PMCID: PMC4278274  PMID: 25593999
Head and neck suqamous cell carcinoma; MDA-9/Syntenin; differentiation; SPRR1B; VEGFR1
7.  Cold atmospheric plasma treatment selectively targets head and neck squamous cell carcinoma cells 
The treatment of locoregional recurrence (LRR) of head and neck squamous cell carcinoma (HNSCC) often requires a combination of surgery, radiation therapy and/or chemotherapy. Survival outcomes are poor and the treatment outcomes are morbid. Cold atmospheric plasma (CAP) is an ionized gas produced at room temperature under laboratory conditions. We have previously demonstrated that treatment with a CAP jet device selectively targets cancer cells using in vitro melanoma and in vivo bladder cancer models. In the present study, we wished to examine CAP selectivity in HNSCC in vitro models, and to explore its potential for use as a minimally invasive surgical approach that allows for specific cancer cell or tumor tissue ablation without affecting the surrounding healthy cells and tissues. Four HNSCC cell lines (JHU-022, JHU-028, JHU-029, SCC25) and 2 normal oral cavity epithelial cell lines (OKF6 and NOKsi) were subjected to cold plasma treatment for durations of 10, 30 and 45 sec, and a helium flow of 20 l/min−1 for 10 sec was used as a positive treatment control. We showed that cold plasma selectively diminished HNSCC cell viability in a dose-response manner, as evidenced by MTT assays; the viability of the OKF6 cells was not affected by the cold plasma. The results of colony formation assays also revealed a cell-specific response to cold plasma application. Western blot analysis did not provide evidence that the cleavage of PARP occurred following cold plasma treatment. In conclusion, our results suggest that cold plasma application selectively impairs HNSCC cell lines through non-apoptotic mechanisms, while having a minimal effect on normal oral cavity epithelial cell lines.
doi:10.3892/ijmm.2014.1849
PMCID: PMC4152136  PMID: 25050490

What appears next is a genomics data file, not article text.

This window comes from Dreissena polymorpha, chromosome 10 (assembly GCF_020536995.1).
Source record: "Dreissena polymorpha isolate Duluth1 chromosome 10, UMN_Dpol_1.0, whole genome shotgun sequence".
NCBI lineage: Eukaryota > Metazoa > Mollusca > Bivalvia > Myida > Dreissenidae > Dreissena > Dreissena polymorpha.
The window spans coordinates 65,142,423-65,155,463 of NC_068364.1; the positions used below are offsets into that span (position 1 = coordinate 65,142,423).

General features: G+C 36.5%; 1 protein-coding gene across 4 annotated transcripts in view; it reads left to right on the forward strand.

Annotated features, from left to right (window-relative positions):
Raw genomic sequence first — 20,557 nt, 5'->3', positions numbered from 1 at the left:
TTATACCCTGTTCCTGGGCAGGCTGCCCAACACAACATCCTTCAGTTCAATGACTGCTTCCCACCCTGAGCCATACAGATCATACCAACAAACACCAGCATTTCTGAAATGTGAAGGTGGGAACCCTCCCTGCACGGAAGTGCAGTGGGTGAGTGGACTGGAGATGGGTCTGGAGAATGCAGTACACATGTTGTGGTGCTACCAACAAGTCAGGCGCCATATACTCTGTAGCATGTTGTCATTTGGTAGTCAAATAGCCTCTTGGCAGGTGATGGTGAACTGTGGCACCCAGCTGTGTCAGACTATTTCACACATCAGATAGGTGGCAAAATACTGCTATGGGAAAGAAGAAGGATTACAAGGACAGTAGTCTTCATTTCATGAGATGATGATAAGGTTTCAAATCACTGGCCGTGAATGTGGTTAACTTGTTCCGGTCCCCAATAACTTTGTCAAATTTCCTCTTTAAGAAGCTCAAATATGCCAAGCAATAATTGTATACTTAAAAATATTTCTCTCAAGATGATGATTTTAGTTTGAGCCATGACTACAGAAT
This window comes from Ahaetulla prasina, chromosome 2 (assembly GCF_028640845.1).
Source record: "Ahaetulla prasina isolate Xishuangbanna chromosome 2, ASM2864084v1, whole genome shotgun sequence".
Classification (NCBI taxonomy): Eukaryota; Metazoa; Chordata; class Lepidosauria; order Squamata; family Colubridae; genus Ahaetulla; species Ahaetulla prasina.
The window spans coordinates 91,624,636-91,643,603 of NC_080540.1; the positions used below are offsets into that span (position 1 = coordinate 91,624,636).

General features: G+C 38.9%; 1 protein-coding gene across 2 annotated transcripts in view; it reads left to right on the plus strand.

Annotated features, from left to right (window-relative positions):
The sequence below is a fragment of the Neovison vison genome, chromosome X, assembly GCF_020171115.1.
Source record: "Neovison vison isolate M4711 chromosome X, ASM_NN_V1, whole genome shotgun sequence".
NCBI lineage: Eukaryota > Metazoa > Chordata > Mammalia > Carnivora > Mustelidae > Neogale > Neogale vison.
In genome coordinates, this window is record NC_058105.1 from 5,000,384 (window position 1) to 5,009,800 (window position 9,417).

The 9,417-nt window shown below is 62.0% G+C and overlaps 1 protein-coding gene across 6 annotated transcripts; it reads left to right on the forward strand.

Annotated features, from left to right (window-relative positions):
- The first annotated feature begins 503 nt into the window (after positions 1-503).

head and neck squamous cell carcinoma; cold atmospheric plasma treatment; cold atmospheric plasma selectivity; head and neck squamous cell carcinoma adjuvant treatment; HPV-positive head and neck squamous cell carcinoma; HPV-negative head and neck squamous cell carcinoma
8.  PD-L1 expression in the Merkel cell carcinoma microenvironment: Association with inflammation, Merkel cell polyomavirus and overall survival 
Cancer immunology research  2013;1:10.1158/2326-6066.CIR-13-0034.
Merkel cell carcinoma (MCC) is a lethal, virus-associated cancer that lacks effective therapies for advanced disease. Agents blocking the PD-1/PD-L1 pathway have demonstrated objective, durable tumor regressions in patients with advanced solid malignancies and efficacy has been linked to PD-L1 expression in the tumor microenvironment. To investigate whether MCC might be a target for PD-1/PD-L1 blockade, we examined MCC PD-L1 expression, its association with tumor-infiltrating lymphocytes (TILs), Merkel cell polyomavirus (MCPyV), and overall survival. Sixty-seven MCC specimens from 49 patients were assessed with immunohistochemistry for PD-L1 expression by tumor cells and TILs, and immune infiltrates were characterized phenotypically. Tumor cell and TIL PD-L1 expression were observed in 49% and 55% of patients, respectively. In specimens with PD-L1(+) tumor cells, 97% (28/29) demonstrated a geographic association with immune infiltrates. Among specimens with moderate-severe TIL intensities, 100% (29/29) demonstrated PD-L1 expression by tumor cells. Significant associations were also observed between the presence of MCPyV DNA, a brisk inflammatory response, and tumor cell PD-L1 expression: MCPyV(−) tumor cells were uniformly PD-L1(−). Taken together, these findings suggest that a local tumor-specific and potentially MCPyV-specific immune response drives tumor PD-L1 expression, similar to previous observations in melanoma and head and neck squamous cell carcinomas. In multivariate analyses, PD-L1(−) MCCs were independently associated with worse overall survival (hazard ratio 3.12; 95% CI, 1.28-7.61; p=0.012). These findings suggest that an endogenous immune response promotes PD-L1 expression in the MCC microenvironment when MCPyV is present, and provide a rationale for investigating therapies blocking PD-1/PD-L1 for patients with MCC.
doi:10.1158/2326-6066.CIR-13-0034
PMCID: PMC3885978  PMID: 24416729
Merkel cell carcinoma; PD-L1; B7-H1; immunotherapy; Merkel cell polyomavirus
9.  An epigenetic marker panel for recurrence risk prediction of low grade papillary urothelial cell carcinoma (LGPUCC) and its potential use for surveillance after transurethral resection using urine 
Oncotarget  2014;5(14):5218-5233.